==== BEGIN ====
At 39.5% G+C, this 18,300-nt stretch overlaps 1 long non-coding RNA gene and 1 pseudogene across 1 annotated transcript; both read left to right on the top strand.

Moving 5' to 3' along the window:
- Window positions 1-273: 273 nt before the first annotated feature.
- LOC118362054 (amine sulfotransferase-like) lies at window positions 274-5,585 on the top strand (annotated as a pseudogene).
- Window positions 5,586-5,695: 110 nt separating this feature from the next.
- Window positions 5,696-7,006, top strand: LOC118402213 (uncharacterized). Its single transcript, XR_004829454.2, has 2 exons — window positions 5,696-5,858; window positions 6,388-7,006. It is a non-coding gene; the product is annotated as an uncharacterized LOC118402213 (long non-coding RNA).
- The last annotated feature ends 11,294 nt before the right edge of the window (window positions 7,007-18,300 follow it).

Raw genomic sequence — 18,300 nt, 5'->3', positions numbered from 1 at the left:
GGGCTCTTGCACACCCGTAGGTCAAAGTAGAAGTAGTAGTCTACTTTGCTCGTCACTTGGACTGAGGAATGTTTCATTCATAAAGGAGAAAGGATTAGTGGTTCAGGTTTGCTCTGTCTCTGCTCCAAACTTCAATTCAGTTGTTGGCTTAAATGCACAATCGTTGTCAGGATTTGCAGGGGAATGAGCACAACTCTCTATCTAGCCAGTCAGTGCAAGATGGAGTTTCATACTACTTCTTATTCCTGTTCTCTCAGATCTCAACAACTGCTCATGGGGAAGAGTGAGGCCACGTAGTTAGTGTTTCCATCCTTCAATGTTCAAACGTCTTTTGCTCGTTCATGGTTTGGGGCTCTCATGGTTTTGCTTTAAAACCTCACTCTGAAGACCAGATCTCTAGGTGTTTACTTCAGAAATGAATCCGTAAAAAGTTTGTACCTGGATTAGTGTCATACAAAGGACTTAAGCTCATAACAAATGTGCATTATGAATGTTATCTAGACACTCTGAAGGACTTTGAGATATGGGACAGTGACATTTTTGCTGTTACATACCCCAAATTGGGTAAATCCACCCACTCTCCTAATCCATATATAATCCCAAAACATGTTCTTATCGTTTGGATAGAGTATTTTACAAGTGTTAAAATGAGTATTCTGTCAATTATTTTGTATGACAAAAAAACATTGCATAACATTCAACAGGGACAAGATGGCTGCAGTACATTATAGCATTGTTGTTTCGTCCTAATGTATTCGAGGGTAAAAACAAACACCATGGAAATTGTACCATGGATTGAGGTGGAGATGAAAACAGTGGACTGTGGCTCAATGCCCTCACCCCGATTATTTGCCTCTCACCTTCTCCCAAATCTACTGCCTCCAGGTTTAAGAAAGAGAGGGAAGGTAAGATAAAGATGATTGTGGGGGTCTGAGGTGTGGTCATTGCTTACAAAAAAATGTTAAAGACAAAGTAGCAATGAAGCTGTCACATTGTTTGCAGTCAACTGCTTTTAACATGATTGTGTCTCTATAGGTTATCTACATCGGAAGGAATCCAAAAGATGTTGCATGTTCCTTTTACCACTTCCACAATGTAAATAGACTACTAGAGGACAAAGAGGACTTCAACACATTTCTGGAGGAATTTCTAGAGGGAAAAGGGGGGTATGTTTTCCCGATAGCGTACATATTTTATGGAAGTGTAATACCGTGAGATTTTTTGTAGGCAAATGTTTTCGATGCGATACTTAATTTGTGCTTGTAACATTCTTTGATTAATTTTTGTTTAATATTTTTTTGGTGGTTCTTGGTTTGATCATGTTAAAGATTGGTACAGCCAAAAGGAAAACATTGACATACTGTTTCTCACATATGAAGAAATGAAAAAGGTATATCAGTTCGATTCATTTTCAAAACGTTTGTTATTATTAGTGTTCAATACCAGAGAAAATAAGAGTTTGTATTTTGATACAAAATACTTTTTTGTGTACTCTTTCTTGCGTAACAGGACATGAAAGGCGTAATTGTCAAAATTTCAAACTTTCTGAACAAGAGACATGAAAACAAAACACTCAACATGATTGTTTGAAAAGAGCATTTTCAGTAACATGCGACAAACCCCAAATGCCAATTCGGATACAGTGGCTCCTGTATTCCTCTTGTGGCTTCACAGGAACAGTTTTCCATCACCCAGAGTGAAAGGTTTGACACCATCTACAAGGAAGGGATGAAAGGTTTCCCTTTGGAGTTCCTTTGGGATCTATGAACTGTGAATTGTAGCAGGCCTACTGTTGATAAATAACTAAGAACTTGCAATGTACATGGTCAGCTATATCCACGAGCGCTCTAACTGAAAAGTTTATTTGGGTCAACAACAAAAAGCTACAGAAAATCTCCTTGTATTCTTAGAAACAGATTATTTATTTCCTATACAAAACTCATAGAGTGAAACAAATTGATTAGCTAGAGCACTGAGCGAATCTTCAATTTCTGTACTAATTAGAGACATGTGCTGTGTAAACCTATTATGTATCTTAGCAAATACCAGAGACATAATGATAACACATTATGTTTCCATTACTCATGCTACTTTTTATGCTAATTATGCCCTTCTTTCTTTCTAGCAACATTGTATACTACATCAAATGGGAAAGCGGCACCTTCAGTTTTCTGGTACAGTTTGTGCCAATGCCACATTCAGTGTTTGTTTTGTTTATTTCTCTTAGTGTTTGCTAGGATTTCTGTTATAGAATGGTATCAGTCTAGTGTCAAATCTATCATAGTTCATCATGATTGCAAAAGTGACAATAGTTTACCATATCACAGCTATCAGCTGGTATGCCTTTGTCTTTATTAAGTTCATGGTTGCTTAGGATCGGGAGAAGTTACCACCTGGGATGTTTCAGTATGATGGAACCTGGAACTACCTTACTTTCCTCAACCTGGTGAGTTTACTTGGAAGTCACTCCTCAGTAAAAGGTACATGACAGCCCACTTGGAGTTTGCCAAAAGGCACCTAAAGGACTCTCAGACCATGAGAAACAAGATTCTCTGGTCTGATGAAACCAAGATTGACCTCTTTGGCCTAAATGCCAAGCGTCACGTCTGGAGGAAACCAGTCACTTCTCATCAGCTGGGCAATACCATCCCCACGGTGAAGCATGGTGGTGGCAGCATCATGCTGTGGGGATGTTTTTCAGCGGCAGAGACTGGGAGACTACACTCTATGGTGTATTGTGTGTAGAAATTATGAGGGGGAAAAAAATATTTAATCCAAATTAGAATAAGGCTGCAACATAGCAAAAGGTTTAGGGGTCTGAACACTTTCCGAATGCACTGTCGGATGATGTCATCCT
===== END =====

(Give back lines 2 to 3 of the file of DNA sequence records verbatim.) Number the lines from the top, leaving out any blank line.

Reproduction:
Moving 5' to 3' along the window:
- Window positions 1-273: 273 nt before the first annotated feature.